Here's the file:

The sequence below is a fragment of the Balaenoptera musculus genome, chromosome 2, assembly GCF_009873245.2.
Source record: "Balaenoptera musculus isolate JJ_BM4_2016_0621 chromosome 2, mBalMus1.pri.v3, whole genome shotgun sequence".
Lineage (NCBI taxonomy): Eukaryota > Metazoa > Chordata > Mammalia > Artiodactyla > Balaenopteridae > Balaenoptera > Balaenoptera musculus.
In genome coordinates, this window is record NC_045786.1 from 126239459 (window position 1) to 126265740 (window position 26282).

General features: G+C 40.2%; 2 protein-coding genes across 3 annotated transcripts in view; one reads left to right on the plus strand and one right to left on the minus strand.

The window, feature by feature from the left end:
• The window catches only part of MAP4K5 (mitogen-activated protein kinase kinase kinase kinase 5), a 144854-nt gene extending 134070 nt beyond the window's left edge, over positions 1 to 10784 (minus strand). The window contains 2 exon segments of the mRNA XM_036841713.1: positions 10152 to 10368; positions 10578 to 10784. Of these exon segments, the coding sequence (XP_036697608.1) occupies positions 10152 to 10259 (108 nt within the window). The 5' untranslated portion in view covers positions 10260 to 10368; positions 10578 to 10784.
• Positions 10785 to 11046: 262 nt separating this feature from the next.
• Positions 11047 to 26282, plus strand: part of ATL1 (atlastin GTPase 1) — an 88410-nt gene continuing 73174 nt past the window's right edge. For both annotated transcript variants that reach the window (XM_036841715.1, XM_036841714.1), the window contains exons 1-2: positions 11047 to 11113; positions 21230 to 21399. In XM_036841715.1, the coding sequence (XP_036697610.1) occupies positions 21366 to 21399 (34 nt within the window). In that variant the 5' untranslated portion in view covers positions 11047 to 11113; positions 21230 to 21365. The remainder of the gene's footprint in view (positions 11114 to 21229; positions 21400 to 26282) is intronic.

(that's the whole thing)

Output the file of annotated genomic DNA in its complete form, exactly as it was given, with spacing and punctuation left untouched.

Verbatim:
The sequence below is a fragment of the Balaenoptera musculus genome, chromosome 2, assembly GCF_009873245.2.
Source record: "Balaenoptera musculus isolate JJ_BM4_2016_0621 chromosome 2, mBalMus1.pri.v3, whole genome shotgun sequence".
Lineage (NCBI taxonomy): Eukaryota > Metazoa > Chordata > Mammalia > Artiodactyla > Balaenopteridae > Balaenoptera > Balaenoptera musculus.
In genome coordinates, this window is record NC_045786.1 from 126239459 (window position 1) to 126265740 (window position 26282).

General features: G+C 40.2%; 2 protein-coding genes across 3 annotated transcripts in view; one reads left to right on the plus strand and one right to left on the minus strand.

The window, feature by feature from the left end:
• The window catches only part of MAP4K5 (mitogen-activated protein kinase kinase kinase kinase 5), a 144854-nt gene extending 134070 nt beyond the window's left edge, over positions 1 to 10784 (minus strand). The window contains 2 exon segments of the mRNA XM_036841713.1: positions 10152 to 10368; positions 10578 to 10784. Of these exon segments, the coding sequence (XP_036697608.1) occupies positions 10152 to 10259 (108 nt within the window). The 5' untranslated portion in view covers positions 10260 to 10368; positions 10578 to 10784.
• Positions 10785 to 11046: 262 nt separating this feature from the next.
• Positions 11047 to 26282, plus strand: part of ATL1 (atlastin GTPase 1) — an 88410-nt gene continuing 73174 nt past the window's right edge. For both annotated transcript variants that reach the window (XM_036841715.1, XM_036841714.1), the window contains exons 1-2: positions 11047 to 11113; positions 21230 to 21399. In XM_036841715.1, the coding sequence (XP_036697610.1) occupies positions 21366 to 21399 (34 nt within the window). In that variant the 5' untranslated portion in view covers positions 11047 to 11113; positions 21230 to 21365. The remainder of the gene's footprint in view (positions 11114 to 21229; positions 21400 to 26282) is intronic.